Typically, you may notice, we try to shape this blog into really focusing on games, gaming, game creation, and our game, of course, in particular. While I have discussed other media, it’s often with the intent of bettering our storytelling. It’s hard to keep coming up with subjects to write about, though, so today I will answer a question from the ever-cool Otaku Judge: What do I think about The Hobbit movies, as a person whose read the books? My one-word answer to him in one of the below posts? Yuck. Let me expound, though.
A quick disclaimer: I did not see the first movie. I did not see it on principle. I did not see it on principle because I do not think this book should have been three movies. I was ready to accept two movies. But three? Really? For a book that’s half the size of any of the books from the LoTR trilogy? Three? I knew that it would’ve been inundated with bland filler material, and probably non-canon plots — and I was right.
Now, I understand that many of the elements they added are canonical Tolkein devices that they pulled from other tales of Middle Earth, such as the Brown Wizard. However, do they appear in The Hobbit, the work in question? Does a cooky old guy jump on a sleigh pulled by bunnies and lead ORCS (not goblins) on a wild… er… rabbit chase? No. No, he does not.
So I did not see the first movie, though Justin and my brothers (all of whom have read the book) did. And that was enough for me. I did, however, recently see the second movie. Here are my thoughts:
1) Let’s get this out of the way: I thought it was an adventurous movie. It had a lot of battles, it was fun though long, and has some truly likable characters. I really enjoy seeing Watson/Tim Canterbury play Bilbo (okay, okay, I know his name: Martin Freeman), I do like the characterizations of Fili and Kili, and Thorin has grown on me as the embodiment of what I imagined as a child. Benedict Cumberbatch, of course, does a superb job in his voice acting role as Smaug. And Orlando Bloom’s second role as Bard is a surprisingly good human (I’m just kidding – but has anyone else caught the resemblance?) By some accounts, I would think it’s a good movie had it not been so long while accomplishing so little.
2) They’re really reaching for tie-ins. For example, they changed the goblins pursuing the group into orcs, and have used that to introduce the Uruk-hai, who in Tolkein’s writing did not appear until the attack at Gondor in The Lord of the Rings. Gandalf is depicted as having an encounter with the Eye of Mordor/Sauron – which, again, did not occur in the book. And let’s not forget the whole Legolas/Tauriel/Kili thing. More on that in a moment, though. Suffice it to say, stretching out material for one movie into three has introduced several prolonged, superfluous story lines.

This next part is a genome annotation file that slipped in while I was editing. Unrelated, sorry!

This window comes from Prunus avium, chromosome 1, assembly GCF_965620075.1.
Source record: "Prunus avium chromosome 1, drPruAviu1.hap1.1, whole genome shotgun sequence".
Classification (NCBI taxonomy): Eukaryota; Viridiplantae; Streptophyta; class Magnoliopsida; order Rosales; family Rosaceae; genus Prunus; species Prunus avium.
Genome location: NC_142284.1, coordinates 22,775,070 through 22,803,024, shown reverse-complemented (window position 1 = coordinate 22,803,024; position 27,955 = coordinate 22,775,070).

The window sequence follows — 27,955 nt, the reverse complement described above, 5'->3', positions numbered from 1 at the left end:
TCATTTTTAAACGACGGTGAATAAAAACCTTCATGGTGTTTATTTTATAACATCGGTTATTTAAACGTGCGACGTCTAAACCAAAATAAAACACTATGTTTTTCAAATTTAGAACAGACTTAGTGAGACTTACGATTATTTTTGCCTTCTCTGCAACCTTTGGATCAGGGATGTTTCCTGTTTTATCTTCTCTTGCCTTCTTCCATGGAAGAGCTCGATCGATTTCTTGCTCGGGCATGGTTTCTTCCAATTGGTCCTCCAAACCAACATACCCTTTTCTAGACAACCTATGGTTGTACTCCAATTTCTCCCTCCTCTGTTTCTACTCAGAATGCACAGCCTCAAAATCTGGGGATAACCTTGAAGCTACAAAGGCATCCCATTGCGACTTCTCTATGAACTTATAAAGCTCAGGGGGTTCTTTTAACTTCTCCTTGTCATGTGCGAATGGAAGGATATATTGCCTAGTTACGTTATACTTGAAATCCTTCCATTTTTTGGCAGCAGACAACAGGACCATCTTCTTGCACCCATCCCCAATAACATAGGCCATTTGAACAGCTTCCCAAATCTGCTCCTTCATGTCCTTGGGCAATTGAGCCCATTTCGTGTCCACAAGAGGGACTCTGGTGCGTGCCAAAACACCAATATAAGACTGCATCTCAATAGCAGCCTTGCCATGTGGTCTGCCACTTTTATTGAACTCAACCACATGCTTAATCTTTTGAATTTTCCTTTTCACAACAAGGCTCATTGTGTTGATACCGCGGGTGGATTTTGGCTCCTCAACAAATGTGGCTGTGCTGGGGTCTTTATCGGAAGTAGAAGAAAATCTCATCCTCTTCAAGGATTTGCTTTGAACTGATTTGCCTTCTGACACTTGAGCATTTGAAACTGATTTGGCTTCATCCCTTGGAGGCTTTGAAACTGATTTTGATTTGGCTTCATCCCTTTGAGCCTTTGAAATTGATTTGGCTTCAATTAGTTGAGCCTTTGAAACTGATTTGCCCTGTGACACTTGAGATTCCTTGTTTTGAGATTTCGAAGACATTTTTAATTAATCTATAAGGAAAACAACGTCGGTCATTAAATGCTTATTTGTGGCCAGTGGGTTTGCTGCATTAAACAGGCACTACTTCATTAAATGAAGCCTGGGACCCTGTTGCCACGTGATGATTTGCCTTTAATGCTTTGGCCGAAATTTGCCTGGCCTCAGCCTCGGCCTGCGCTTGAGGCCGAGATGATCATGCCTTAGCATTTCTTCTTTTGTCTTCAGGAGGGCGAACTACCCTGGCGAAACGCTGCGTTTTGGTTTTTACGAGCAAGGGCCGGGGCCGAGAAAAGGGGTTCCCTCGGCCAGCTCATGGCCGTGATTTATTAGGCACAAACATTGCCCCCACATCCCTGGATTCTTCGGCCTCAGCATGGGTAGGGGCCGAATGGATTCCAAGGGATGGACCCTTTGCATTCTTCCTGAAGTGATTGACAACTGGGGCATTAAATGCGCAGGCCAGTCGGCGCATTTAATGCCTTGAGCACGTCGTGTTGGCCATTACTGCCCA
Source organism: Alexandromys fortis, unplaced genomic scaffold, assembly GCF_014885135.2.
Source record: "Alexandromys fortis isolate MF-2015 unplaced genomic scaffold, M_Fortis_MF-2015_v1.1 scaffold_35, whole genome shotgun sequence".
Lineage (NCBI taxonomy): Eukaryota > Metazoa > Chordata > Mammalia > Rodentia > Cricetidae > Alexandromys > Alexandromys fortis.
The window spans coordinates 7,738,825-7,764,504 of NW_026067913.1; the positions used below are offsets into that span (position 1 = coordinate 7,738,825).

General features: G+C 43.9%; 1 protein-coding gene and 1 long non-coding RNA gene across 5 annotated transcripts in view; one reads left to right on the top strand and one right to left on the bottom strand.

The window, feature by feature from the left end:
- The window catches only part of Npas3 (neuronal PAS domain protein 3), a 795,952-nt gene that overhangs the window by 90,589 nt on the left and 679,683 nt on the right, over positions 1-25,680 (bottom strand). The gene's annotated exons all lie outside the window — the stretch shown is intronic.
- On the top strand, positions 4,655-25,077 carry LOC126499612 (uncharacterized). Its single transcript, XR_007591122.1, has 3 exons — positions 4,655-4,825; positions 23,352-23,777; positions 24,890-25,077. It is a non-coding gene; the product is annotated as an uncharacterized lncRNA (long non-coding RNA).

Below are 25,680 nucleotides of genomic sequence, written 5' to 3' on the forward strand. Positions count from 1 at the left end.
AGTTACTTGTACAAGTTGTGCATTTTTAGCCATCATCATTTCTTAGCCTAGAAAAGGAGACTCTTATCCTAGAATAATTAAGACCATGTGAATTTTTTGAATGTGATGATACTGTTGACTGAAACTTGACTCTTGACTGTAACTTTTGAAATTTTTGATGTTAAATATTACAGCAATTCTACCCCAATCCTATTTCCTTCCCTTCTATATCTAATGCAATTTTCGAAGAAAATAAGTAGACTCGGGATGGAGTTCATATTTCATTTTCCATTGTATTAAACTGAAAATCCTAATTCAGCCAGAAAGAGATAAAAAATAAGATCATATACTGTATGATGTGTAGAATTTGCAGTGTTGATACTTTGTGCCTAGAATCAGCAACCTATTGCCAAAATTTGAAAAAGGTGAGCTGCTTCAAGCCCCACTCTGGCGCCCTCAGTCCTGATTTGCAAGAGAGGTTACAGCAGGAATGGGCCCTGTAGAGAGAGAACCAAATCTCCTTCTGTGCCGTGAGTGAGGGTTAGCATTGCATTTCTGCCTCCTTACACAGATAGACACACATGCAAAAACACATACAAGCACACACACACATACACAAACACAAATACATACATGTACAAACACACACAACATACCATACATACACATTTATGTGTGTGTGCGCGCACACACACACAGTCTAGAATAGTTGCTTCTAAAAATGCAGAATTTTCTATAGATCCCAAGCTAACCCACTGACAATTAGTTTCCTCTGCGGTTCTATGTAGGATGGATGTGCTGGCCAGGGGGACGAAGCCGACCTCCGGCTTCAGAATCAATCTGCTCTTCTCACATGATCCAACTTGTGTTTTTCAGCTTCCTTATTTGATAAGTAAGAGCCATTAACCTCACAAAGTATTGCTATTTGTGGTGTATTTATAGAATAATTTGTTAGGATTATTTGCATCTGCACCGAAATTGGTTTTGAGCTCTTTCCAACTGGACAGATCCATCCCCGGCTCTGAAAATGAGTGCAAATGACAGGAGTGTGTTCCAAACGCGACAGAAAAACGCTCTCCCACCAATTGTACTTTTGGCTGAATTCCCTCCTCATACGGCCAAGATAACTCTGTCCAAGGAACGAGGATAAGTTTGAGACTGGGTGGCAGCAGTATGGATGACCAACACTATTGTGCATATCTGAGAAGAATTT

3) Okay, the love-triangle. W-T-F? There is no love-triangle in my edition of the adventure-fantasy novel. Maybe I should’ve gotten a smutty daytime television version instead? I like Tauriel, and the addition of her, and I believe there was room for her given that not every elf that appears in The Hobbit is named, or gender-defined, or even really commented on. So that’s fine. Given, also, that the King is Legolas’ father, I even accept his presence. However, I would have thought that Legolas really would’ve made a mere cameo, rather than some starring role as a romantic hero/other-man. And now, spoiler: in the novel, Kili dies. With that in mind, I just cannot anticipate how they will resolve this plot in a satisfying manner without further violating the source material. I understand that that thought may very well be the creator’s intention to keep engaged audiences who would’ve otherwise thought that they knew everything (such as myself), but honestly, it’s not engaging so much as it’s frustrating. Or infuriating. Or perhaps engaging, but not in such a way that I’m particularly motivated to see the next film. It’s engaging in that it gives me something to complain about. I’d be just as happy to wait until someone posts the whole synopsis on Wikipedia. Or on an angry WordPress rant.
From what I can theorize, either both Kili and Tauriel die, which would just be awful from a story-telling perspective given that the second movie spent SO long keeping the little sucker alive, or they both survive and Tauriel and Kili run off together or rule over Durin, displacing Dain as King Under the Mountain. In either case, if Kili dies for any reason other than in the service of Thorin or likewise if he survives while Fili and Thorin die, it detracts from Tolkein’s picture of loyalty unto family, with a special connection between maternal uncles/nephews. If he does die in the same manner, but Tauriel survives, it’s just a disappointing watch for all of the build-up.
4) What’s with Legolas’ dad, anyways? He moves like Voldo from Soul Caliber. I don’t really know why they remind me of each other, but it’s the way he kind of sways around. Or maybe he’s also sporting a purple thong and orange chaps.
5) I do like Bard’s larger story, the connection between him and the “man who missed his mark” but didn’t really. That part was good. In fact, I think it was superior over what was presented in the novel. There, I said it.
Overall, those are my current impressions. What about you guys? What did you think? Am I way off here or do you agree?